Why do I like Coconut juice. Well I picked it up in Jamaica back in 1994. Coconut juices are very high in potassium, and it also has some other useful nutrients like magnesium. Some people have used coconut juice as an energy drink, to promote hydration and replacement of electrolytes. Coconut water has also been used as an intravenous fluid, especially in military conflicts, (history buffs.. look it up) where medical supplies can sometimes be difficult to obtain, particularly in remote areas. Its great for hung overs too. :lifter

Just don't drink to much in one sitting, or you will be doing some sitting.. On the toilet.

Masochist
11-15-2010, 12:03
One thing I like to drinka nd this started out way before anything hitting the media.. is coconut jucie.

I like Vita Coco (http://vitacoco.com/)Juice

Why do I like Coconut juice. Well I picked it up in Jamaica back in 1994. Coconut juices are very high in potassium, and it also has some other useful nutrients like magnesium. Some people have used coconut juice as an energy drink, to promote hydration and replacement of electrolytes. Coconut water has also been used as an intravenous fluid, especially in military conflicts, (history buffs.. look it up) where medical supplies can sometimes be difficult to obtain, particularly in remote areas. Its great for hung overs too. :lifter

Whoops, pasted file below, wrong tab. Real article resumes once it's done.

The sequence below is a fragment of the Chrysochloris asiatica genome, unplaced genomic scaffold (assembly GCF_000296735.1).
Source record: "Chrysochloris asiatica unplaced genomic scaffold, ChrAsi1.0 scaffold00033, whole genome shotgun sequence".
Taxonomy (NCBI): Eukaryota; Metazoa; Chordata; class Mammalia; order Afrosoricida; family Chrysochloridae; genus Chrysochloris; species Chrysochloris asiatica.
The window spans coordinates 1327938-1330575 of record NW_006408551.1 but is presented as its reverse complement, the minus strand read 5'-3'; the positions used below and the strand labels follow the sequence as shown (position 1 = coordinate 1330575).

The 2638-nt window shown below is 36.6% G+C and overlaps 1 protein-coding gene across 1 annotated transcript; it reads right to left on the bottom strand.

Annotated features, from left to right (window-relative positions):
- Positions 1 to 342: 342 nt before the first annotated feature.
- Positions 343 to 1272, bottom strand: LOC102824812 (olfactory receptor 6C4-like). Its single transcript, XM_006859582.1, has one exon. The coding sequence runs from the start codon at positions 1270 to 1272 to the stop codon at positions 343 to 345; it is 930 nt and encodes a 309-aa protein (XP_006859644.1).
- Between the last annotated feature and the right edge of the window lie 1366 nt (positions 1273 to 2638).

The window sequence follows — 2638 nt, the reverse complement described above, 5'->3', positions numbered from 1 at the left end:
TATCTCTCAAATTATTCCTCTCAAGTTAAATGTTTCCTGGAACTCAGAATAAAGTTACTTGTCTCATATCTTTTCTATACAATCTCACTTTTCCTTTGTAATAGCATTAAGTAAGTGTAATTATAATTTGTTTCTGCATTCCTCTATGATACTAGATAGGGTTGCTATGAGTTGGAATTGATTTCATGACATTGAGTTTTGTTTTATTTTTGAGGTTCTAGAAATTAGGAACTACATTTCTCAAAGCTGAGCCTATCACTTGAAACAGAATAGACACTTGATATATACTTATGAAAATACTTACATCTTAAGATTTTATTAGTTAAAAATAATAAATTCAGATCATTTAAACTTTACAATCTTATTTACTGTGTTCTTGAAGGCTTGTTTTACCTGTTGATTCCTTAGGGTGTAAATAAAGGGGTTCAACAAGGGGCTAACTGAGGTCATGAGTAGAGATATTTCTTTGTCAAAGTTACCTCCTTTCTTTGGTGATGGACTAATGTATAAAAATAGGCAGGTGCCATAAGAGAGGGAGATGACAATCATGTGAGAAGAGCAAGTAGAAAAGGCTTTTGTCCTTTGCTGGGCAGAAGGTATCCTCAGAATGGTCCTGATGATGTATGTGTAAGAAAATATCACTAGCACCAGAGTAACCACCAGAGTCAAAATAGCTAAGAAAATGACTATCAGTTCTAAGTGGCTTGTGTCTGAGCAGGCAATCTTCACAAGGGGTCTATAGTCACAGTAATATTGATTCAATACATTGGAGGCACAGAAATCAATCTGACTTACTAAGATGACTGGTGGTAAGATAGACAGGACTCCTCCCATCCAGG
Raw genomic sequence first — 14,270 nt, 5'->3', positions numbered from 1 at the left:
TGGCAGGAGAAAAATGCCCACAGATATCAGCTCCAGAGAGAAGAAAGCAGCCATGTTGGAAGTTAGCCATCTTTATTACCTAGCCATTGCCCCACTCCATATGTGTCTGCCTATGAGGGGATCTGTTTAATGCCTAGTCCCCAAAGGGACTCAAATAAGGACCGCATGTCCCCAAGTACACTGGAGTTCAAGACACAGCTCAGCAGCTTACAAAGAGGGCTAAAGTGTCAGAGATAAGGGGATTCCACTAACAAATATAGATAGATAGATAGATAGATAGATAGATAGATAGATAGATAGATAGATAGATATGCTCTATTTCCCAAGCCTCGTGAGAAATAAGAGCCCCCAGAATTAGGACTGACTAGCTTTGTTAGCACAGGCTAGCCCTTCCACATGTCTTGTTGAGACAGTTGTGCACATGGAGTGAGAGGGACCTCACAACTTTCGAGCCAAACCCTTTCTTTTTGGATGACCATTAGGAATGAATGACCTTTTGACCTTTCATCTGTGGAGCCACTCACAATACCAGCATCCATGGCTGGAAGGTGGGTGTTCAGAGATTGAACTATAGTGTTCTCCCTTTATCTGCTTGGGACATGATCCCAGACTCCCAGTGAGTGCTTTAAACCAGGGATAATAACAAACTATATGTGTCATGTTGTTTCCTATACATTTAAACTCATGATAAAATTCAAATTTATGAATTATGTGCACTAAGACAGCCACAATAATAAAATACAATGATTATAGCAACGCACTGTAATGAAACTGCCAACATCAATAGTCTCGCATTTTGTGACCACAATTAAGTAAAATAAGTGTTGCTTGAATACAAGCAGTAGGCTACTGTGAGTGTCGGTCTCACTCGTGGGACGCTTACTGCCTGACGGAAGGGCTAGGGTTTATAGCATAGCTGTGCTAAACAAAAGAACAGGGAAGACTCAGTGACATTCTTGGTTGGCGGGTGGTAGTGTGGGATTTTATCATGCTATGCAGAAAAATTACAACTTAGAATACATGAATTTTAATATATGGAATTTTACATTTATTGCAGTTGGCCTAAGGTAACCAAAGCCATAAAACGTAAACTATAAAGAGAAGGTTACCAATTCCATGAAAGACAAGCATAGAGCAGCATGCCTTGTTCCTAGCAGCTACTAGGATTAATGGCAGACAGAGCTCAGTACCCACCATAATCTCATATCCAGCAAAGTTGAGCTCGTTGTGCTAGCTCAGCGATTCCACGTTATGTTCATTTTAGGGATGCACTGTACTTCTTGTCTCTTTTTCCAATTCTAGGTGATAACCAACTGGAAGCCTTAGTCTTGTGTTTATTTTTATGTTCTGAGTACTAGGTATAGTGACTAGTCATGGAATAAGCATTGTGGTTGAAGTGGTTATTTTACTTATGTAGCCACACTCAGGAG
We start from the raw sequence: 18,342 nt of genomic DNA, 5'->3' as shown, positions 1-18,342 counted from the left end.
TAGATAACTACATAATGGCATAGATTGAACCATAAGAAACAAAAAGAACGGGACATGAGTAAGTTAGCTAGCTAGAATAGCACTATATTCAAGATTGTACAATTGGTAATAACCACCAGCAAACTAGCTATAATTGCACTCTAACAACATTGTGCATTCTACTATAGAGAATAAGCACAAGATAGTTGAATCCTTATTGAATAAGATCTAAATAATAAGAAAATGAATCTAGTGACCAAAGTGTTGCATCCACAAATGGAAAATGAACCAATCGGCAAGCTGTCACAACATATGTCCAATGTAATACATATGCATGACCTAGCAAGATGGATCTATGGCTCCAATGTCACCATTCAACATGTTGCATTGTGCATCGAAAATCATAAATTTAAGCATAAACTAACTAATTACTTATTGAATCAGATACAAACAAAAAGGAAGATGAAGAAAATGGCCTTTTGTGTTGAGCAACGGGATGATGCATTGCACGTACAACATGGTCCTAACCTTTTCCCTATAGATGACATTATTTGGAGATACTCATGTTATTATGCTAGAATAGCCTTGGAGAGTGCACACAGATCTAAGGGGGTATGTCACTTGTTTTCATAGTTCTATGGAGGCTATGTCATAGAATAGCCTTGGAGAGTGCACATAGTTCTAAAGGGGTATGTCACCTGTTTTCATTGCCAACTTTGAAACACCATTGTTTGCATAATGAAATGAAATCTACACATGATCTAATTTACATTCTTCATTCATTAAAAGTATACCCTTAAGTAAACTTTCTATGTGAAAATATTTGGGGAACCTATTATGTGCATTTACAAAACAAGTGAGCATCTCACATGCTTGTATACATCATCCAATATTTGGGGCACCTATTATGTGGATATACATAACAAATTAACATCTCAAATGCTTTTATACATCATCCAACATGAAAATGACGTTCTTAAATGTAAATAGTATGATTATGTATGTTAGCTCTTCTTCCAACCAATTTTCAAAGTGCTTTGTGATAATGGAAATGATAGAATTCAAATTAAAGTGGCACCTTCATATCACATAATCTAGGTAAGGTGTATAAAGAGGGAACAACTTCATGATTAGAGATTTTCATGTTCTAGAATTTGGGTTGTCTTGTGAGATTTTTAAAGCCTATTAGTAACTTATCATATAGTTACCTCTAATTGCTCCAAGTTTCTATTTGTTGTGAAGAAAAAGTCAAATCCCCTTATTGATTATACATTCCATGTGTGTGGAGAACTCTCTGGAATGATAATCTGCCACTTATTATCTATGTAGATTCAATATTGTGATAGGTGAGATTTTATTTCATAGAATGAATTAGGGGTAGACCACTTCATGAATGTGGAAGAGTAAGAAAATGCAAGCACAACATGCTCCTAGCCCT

Just don't drink to much in one sitting, or you will be doing some sitting.. On the toilet.

I love coconuts and coconut juice, and try to get fresh ones whenever I can. I drink the milk and use the meat for fruit smoothies. I have no idea what is added to the VitaCoco, but it's way too sweet for my liking, to the point it almost causes me to vomit. And it's not the natural sugary sweet, but it tastes like it has added artificial sweeteners.

Sarski
07-11-2012, 23:27
Decided to post into this thread because it delves into hydration.

I appreciate posts #15, #17, and #23. Very spot on, and coconut water is great, as per the reasons mentioned with electrolytes.

I personally do not take energy drinks, or drink gatorade or sportsdrinks, mainly because of the sugar content.

I also do not drink enough water, well, because of the taste. Dining out, I love having a glass of ice water brought to me, and probably since I have just finished working out, the waiter or waitress usually has to bring me about 5 before I am back to normal...sometimes they just bring me two glasses at a time. At home, however, I just don't drink enough water.

And I'll keep some water on hand in my truck while I am working, but I may or may not drink it, even though I should be drinking it.

For the most part I have been drinking milk (a lot) and juice- both high in sugars.

Here is how I have upped my water intake, and basically it is just flavored water. I have a 15 ounce empty juice bottle, and a 20 ounce empty water bottle. In the 20 ounce bottle, I will put orange juice, or hawaiian punch, or store bought lemmon aid..., also all high in sugar.

I will pour about 3-5 ounces of this into the 15 ounce bottle, and then fill it with water from a gallon jug (or the tap if at home) which I also have in the truck. Thus I dilute it significantly and I can also measure how much I am drinking. I will usually drink 3-4 of these (the diluted 15 ounce bottles) on the road and working outdoors, and another 3-4 in the evening, plus whatever milk and juice I might drink during breakfast or dinner.